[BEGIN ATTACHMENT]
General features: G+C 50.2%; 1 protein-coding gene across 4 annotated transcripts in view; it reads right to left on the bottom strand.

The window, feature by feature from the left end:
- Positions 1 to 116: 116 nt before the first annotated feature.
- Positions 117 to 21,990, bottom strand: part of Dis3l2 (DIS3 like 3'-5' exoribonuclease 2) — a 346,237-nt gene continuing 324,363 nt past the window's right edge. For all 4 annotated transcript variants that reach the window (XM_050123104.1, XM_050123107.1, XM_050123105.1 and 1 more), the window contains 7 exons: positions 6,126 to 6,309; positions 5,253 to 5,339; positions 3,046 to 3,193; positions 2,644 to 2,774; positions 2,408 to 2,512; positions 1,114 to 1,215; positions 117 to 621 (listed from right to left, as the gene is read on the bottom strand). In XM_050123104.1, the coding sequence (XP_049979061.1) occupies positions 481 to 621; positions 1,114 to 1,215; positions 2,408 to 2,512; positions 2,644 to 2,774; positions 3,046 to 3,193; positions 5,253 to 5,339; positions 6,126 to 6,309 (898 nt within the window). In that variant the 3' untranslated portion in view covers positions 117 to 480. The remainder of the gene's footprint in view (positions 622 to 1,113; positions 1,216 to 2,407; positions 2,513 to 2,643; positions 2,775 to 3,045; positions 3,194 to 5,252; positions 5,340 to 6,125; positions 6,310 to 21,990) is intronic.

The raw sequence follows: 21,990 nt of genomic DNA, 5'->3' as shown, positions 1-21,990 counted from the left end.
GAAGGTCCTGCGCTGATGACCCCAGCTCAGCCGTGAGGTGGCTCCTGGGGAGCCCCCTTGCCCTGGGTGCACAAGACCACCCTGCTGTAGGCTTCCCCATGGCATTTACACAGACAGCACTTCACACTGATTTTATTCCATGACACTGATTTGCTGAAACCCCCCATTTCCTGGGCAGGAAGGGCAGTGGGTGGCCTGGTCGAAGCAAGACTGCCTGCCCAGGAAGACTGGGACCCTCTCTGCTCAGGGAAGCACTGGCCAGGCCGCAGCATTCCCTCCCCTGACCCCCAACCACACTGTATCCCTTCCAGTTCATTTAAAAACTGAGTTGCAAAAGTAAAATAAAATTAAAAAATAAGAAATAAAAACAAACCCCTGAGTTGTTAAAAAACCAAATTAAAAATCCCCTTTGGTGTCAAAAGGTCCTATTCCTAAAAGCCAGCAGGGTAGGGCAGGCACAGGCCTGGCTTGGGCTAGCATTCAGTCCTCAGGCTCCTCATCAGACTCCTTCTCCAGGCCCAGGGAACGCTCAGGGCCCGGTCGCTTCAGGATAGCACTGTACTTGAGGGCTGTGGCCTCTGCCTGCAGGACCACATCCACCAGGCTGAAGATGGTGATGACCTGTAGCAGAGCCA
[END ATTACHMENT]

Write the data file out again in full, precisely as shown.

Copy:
General features: G+C 50.2%; 1 protein-coding gene across 4 annotated transcripts in view; it reads right to left on the bottom strand.

The window, feature by feature from the left end:
- Positions 1 to 116: 116 nt before the first annotated feature.
- Positions 117 to 21,990, bottom strand: part of Dis3l2 (DIS3 like 3'-5' exoribonuclease 2) — a 346,237-nt gene continuing 324,363 nt past the window's right edge. For all 4 annotated transcript variants that reach the window (XM_050123104.1, XM_050123107.1, XM_050123105.1 and 1 more), the window contains 7 exons: positions 6,126 to 6,309; positions 5,253 to 5,339; positions 3,046 to 3,193; positions 2,644 to 2,774; positions 2,408 to 2,512; positions 1,114 to 1,215; positions 117 to 621 (listed from right to left, as the gene is read on the bottom strand). In XM_050123104.1, the coding sequence (XP_049979061.1) occupies positions 481 to 621; positions 1,114 to 1,215; positions 2,408 to 2,512; positions 2,644 to 2,774; positions 3,046 to 3,193; positions 5,253 to 5,339; positions 6,126 to 6,309 (898 nt within the window). In that variant the 3' untranslated portion in view covers positions 117 to 480. The remainder of the gene's footprint in view (positions 622 to 1,113; positions 1,216 to 2,407; positions 2,513 to 2,643; positions 2,775 to 3,045; positions 3,194 to 5,252; positions 5,340 to 6,125; positions 6,310 to 21,990) is intronic.

The raw sequence follows: 21,990 nt of genomic DNA, 5'->3' as shown, positions 1-21,990 counted from the left end.
GAAGGTCCTGCGCTGATGACCCCAGCTCAGCCGTGAGGTGGCTCCTGGGGAGCCCCCTTGCCCTGGGTGCACAAGACCACCCTGCTGTAGGCTTCCCCATGGCATTTACACAGACAGCACTTCACACTGATTTTATTCCATGACACTGATTTGCTGAAACCCCCCATTTCCTGGGCAGGAAGGGCAGTGGGTGGCCTGGTCGAAGCAAGACTGCCTGCCCAGGAAGACTGGGACCCTCTCTGCTCAGGGAAGCACTGGCCAGGCCGCAGCATTCCCTCCCCTGACCCCCAACCACACTGTATCCCTTCCAGTTCATTTAAAAACTGAGTTGCAAAAGTAAAATAAAATTAAAAAATAAGAAATAAAAACAAACCCCTGAGTTGTTAAAAAACCAAATTAAAAATCCCCTTTGGTGTCAAAAGGTCCTATTCCTAAAAGCCAGCAGGGTAGGGCAGGCACAGGCCTGGCTTGGGCTAGCATTCAGTCCTCAGGCTCCTCATCAGACTCCTTCTCCAGGCCCAGGGAACGCTCAGGGCCCGGTCGCTTCAGGATAGCACTGTACTTGAGGGCTGTGGCCTCTGCCTGCAGGACCACATCCACCAGGCTGAAGATGGTGATGACCTGTAGCAGAGCCA